Words cannot adequately describe the sounds of a voyage on the Erie Canal. However, sit back and listen as you enjoy the Eerie Symphony.
The concert hall is hushed. It is early morning, cool, few people or boats are about and a low fog sits on the canal. The first violinist taps his bow. Or was that the sound of the boat hook tapping the deck?
The timpani open the day with low rumblings, as the engine coughs to life. A squeal from the viola is snuffed as the oil pressure alarm briefly sounds, then the snare drum begins its ever present murmur. Think of this drummer. She keeps up this rhythm all day. Think of Bolero, ever present as the orchestra plays its Eerie Symphony. Her forte rises and falls with the day’s passage but she never falters. She is well known in boating music, she is Madame Yanmar.
Tchaikovsky could not have timed it better. Three loud trumpet blasts announce the opening of the Eerie Symphony, as the boat gives warning that she is backing out. The snare drum increases tempo.
As if this is an awakening, other notes can be heard: a staccato from the clarinets with gentle drumbeats beneath, as a flock of Canada geese take flight. The audience is mesmerised by oboes in clarion call with the bassoon as a distant train gives its distinctive two-tone warning. Again. And again. And again.
As the fog lifts, sounds become clearer. The flutes and piccolos interrupt the steady snare drum with birdsong, the cello releases long mournful calls of a bird of prey.
The first movement nears completion as the susurration of the drums lowers to a murmur. The lock is opening, heralding the second movement.
The bass drum booms. The flutes shriek with startled birds as the lock doors slam shut. The snare drummer takes a well earned break as the boat gently floats up the lock accompanied by scratchy tones from a base violin as the fenders drag up the wall. The movement finishes with discordant notes from all the strings, competing to turn off pumps and open gates. The timpani and snare drum resume.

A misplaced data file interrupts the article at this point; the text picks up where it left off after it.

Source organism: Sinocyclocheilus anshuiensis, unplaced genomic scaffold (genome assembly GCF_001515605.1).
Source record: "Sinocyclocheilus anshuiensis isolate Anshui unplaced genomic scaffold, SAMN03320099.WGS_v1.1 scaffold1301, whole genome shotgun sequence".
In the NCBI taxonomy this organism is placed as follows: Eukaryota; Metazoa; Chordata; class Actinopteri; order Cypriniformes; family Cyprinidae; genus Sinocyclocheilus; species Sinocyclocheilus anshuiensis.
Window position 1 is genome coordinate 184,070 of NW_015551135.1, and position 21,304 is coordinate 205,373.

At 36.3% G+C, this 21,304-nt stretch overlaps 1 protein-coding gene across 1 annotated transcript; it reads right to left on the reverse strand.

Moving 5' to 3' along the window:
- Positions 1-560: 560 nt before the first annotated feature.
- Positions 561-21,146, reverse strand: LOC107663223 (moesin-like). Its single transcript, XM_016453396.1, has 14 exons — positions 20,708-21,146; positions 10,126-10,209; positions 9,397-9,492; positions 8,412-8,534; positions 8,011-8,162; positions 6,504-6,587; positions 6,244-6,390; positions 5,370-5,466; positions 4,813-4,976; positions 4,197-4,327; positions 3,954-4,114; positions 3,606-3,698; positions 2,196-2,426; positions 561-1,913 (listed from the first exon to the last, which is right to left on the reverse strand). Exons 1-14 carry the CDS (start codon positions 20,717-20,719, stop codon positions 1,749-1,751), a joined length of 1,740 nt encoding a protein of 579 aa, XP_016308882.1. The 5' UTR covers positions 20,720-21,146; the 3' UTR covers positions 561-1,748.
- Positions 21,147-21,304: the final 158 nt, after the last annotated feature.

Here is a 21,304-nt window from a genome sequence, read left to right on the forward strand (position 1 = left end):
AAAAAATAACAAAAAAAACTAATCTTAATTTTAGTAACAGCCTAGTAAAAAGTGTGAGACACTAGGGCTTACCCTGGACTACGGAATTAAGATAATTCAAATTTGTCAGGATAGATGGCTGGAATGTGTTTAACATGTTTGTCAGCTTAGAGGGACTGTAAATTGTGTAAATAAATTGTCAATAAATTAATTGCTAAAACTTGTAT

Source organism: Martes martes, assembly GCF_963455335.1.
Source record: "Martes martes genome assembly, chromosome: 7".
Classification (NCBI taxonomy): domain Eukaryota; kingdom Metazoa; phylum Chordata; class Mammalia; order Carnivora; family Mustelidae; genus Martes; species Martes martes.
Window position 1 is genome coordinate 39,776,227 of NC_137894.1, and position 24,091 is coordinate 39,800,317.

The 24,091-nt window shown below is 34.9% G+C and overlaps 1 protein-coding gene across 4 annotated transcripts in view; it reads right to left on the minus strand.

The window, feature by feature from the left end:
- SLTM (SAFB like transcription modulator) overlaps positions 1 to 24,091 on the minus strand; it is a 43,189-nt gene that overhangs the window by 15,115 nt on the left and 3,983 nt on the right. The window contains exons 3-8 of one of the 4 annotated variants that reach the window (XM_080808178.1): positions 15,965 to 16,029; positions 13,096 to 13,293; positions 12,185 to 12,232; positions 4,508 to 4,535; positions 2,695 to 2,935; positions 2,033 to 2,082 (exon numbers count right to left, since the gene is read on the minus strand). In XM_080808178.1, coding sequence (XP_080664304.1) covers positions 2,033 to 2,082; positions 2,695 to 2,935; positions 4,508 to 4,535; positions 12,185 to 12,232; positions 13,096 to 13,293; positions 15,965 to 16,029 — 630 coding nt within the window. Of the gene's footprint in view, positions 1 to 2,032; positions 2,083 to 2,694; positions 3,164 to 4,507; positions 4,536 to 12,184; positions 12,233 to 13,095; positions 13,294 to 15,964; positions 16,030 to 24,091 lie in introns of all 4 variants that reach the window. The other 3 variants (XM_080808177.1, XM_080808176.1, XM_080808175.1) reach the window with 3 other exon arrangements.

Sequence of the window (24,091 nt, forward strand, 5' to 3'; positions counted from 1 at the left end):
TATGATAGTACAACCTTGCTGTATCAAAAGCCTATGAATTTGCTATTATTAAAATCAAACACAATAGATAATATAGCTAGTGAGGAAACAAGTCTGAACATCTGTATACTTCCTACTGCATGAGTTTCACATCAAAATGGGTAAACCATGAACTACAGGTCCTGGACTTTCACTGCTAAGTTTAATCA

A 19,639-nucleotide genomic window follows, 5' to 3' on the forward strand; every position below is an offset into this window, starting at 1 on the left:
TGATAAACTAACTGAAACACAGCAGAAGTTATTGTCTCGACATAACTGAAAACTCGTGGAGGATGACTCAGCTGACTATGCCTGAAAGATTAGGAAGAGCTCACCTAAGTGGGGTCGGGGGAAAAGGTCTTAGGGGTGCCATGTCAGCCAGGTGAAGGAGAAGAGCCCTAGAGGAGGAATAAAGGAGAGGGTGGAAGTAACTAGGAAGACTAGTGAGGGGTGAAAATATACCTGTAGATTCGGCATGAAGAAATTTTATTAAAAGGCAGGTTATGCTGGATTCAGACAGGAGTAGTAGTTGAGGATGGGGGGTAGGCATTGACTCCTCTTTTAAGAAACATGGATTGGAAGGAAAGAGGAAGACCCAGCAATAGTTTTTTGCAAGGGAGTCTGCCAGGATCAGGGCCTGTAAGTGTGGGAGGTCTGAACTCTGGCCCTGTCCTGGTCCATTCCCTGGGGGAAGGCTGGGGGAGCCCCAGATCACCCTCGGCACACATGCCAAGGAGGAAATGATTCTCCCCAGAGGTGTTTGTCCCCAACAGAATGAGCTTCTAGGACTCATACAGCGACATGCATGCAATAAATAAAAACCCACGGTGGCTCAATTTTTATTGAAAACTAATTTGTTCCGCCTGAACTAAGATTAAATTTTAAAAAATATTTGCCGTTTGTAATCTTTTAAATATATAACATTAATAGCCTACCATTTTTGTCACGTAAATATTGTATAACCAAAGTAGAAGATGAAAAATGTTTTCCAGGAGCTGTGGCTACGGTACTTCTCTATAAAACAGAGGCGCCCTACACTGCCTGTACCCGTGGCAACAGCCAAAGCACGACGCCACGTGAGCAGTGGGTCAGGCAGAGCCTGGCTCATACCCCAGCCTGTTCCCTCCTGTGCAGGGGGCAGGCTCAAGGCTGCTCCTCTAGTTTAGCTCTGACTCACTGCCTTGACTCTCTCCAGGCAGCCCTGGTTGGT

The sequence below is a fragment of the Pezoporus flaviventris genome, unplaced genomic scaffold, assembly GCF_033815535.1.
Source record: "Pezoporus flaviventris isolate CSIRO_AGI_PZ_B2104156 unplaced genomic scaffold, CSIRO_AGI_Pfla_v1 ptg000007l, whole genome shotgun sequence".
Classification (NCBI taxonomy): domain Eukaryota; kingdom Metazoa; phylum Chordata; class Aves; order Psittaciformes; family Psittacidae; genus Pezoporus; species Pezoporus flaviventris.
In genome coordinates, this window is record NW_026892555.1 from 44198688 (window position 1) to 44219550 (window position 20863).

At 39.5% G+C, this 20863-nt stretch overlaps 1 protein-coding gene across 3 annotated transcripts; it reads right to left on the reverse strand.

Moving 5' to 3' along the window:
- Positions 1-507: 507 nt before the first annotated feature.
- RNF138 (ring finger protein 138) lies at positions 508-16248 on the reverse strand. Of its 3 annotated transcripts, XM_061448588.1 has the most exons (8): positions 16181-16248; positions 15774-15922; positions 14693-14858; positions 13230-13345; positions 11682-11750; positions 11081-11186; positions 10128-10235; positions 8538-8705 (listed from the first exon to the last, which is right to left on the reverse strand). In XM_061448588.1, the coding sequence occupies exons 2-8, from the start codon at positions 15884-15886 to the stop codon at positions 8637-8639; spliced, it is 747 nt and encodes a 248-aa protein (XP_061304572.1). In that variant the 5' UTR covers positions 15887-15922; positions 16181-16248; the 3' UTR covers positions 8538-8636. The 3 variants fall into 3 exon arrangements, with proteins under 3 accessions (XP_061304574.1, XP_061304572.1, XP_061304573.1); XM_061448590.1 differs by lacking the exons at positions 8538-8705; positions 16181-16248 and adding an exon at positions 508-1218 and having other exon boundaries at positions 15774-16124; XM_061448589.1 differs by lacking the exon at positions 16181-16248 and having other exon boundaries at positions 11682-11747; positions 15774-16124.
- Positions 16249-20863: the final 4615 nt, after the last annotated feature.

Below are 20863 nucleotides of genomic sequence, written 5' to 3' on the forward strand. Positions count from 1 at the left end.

The contralto in her first role for the day, sings her thanks to the lock master.
The second movement, as they often are, is a bit dreary. The drone of the strings, the sleepy horns lure the audience into a somnambulant state. Then – Ba Dum Ba Dum Ba Dum, the kettle drums and cymbals announce a turn in the canal, a bridge with roaring traffic, with trucks hitting air brakes on the interstate.
Our Eerie Symphony ends with discordant notes. It must be a modern symphony! The bass competes with the viola which compete with the muted oboe. Adjusting the radio squelch gets a clear call to the marina who welcome us in.
The contralto sings the closing stanza. Thanks for your help! Great to be here.
The final squeal is that of the viola as Madame Yanmar is silenced, sounding her oil pressure alarm for the last time today.
8 thoughts on “The Eerie Canal Symphony”
I can imagine Eerie Symphony especially during your adventurous voyage
wish be there
Relax your mind and enjoy
Love the birdsong most of all.
OMG Mark. I didn’t know you were a music afficionado! Well, la-dee-da!!!! Well done!
Yeh? But he had to ask me on musical terms🤣
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May you keep the consonance going, no dissonance!
Amen to that!
hehe love it. I think you two need to write a book in homage to the Loopers’ life 🙂
This blog post was all dad (except for the musical terms)